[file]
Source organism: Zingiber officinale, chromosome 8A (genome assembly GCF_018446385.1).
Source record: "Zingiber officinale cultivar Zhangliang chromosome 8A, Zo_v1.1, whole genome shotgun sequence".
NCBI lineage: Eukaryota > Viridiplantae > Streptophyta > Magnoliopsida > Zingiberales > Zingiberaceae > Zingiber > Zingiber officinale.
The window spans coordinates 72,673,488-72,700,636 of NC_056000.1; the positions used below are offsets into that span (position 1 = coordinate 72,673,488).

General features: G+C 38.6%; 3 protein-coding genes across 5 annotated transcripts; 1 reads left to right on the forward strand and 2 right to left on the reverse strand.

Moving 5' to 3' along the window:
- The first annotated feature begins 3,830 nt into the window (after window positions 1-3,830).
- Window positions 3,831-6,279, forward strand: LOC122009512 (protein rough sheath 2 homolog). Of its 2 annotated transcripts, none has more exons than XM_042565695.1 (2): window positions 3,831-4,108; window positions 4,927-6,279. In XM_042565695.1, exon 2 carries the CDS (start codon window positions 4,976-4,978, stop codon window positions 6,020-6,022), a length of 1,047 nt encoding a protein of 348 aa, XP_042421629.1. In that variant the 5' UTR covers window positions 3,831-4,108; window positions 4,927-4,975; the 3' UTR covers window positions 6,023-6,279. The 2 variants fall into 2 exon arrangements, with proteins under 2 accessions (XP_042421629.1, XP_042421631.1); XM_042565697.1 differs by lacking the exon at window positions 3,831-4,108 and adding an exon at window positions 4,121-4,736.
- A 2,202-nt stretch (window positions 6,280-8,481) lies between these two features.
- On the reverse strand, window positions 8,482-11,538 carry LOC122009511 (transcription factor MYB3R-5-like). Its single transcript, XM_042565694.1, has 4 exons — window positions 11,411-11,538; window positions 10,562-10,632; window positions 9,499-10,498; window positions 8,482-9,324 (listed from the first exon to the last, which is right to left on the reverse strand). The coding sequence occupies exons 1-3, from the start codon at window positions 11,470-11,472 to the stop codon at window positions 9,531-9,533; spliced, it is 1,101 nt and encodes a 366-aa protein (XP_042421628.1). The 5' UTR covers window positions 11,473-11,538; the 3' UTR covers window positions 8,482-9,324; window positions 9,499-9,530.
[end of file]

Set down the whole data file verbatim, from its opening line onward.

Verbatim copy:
Source organism: Zingiber officinale, chromosome 8A (genome assembly GCF_018446385.1).
Source record: "Zingiber officinale cultivar Zhangliang chromosome 8A, Zo_v1.1, whole genome shotgun sequence".
NCBI lineage: Eukaryota > Viridiplantae > Streptophyta > Magnoliopsida > Zingiberales > Zingiberaceae > Zingiber > Zingiber officinale.
The window spans coordinates 72,673,488-72,700,636 of NC_056000.1; the positions used below are offsets into that span (position 1 = coordinate 72,673,488).

General features: G+C 38.6%; 3 protein-coding genes across 5 annotated transcripts; 1 reads left to right on the forward strand and 2 right to left on the reverse strand.

Moving 5' to 3' along the window:
- The first annotated feature begins 3,830 nt into the window (after window positions 1-3,830).
- Window positions 3,831-6,279, forward strand: LOC122009512 (protein rough sheath 2 homolog). Of its 2 annotated transcripts, none has more exons than XM_042565695.1 (2): window positions 3,831-4,108; window positions 4,927-6,279. In XM_042565695.1, exon 2 carries the CDS (start codon window positions 4,976-4,978, stop codon window positions 6,020-6,022), a length of 1,047 nt encoding a protein of 348 aa, XP_042421629.1. In that variant the 5' UTR covers window positions 3,831-4,108; window positions 4,927-4,975; the 3' UTR covers window positions 6,023-6,279. The 2 variants fall into 2 exon arrangements, with proteins under 2 accessions (XP_042421629.1, XP_042421631.1); XM_042565697.1 differs by lacking the exon at window positions 3,831-4,108 and adding an exon at window positions 4,121-4,736.
- A 2,202-nt stretch (window positions 6,280-8,481) lies between these two features.
- On the reverse strand, window positions 8,482-11,538 carry LOC122009511 (transcription factor MYB3R-5-like). Its single transcript, XM_042565694.1, has 4 exons — window positions 11,411-11,538; window positions 10,562-10,632; window positions 9,499-10,498; window positions 8,482-9,324 (listed from the first exon to the last, which is right to left on the reverse strand). The coding sequence occupies exons 1-3, from the start codon at window positions 11,470-11,472 to the stop codon at window positions 9,531-9,533; spliced, it is 1,101 nt and encodes a 366-aa protein (XP_042421628.1). The 5' UTR covers window positions 11,473-11,538; the 3' UTR covers window positions 8,482-9,324; window positions 9,499-9,530.